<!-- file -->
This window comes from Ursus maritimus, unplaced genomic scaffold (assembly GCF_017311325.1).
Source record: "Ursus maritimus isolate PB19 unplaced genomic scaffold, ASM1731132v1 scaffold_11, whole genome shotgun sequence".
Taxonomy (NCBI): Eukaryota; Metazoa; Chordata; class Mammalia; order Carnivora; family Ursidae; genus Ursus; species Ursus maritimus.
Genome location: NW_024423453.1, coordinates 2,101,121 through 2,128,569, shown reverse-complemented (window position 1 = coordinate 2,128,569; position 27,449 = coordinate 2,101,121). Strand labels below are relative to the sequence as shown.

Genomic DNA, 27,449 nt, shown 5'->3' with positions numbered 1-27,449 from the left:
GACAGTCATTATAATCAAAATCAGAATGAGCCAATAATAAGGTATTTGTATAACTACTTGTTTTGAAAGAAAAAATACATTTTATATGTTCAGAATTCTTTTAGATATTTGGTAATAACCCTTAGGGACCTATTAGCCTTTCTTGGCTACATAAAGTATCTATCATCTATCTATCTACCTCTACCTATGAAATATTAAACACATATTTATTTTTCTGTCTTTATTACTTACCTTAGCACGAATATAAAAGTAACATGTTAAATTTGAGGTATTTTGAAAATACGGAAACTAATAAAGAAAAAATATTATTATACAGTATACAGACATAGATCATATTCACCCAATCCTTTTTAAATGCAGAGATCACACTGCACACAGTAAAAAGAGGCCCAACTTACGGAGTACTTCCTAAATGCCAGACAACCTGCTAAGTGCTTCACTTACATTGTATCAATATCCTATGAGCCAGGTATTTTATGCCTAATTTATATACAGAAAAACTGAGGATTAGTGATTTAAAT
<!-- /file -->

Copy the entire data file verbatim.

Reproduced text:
This window comes from Ursus maritimus, unplaced genomic scaffold (assembly GCF_017311325.1).
Source record: "Ursus maritimus isolate PB19 unplaced genomic scaffold, ASM1731132v1 scaffold_11, whole genome shotgun sequence".
Taxonomy (NCBI): Eukaryota; Metazoa; Chordata; class Mammalia; order Carnivora; family Ursidae; genus Ursus; species Ursus maritimus.
Genome location: NW_024423453.1, coordinates 2,101,121 through 2,128,569, shown reverse-complemented (window position 1 = coordinate 2,128,569; position 27,449 = coordinate 2,101,121). Strand labels below are relative to the sequence as shown.

Genomic DNA, 27,449 nt, shown 5'->3' with positions numbered 1-27,449 from the left:
GACAGTCATTATAATCAAAATCAGAATGAGCCAATAATAAGGTATTTGTATAACTACTTGTTTTGAAAGAAAAAATACATTTTATATGTTCAGAATTCTTTTAGATATTTGGTAATAACCCTTAGGGACCTATTAGCCTTTCTTGGCTACATAAAGTATCTATCATCTATCTATCTACCTCTACCTATGAAATATTAAACACATATTTATTTTTCTGTCTTTATTACTTACCTTAGCACGAATATAAAAGTAACATGTTAAATTTGAGGTATTTTGAAAATACGGAAACTAATAAAGAAAAAATATTATTATACAGTATACAGACATAGATCATATTCACCCAATCCTTTTTAAATGCAGAGATCACACTGCACACAGTAAAAAGAGGCCCAACTTACGGAGTACTTCCTAAATGCCAGACAACCTGCTAAGTGCTTCACTTACATTGTATCAATATCCTATGAGCCAGGTATTTTATGCCTAATTTATATACAGAAAAACTGAGGATTAGTGATTTAAAT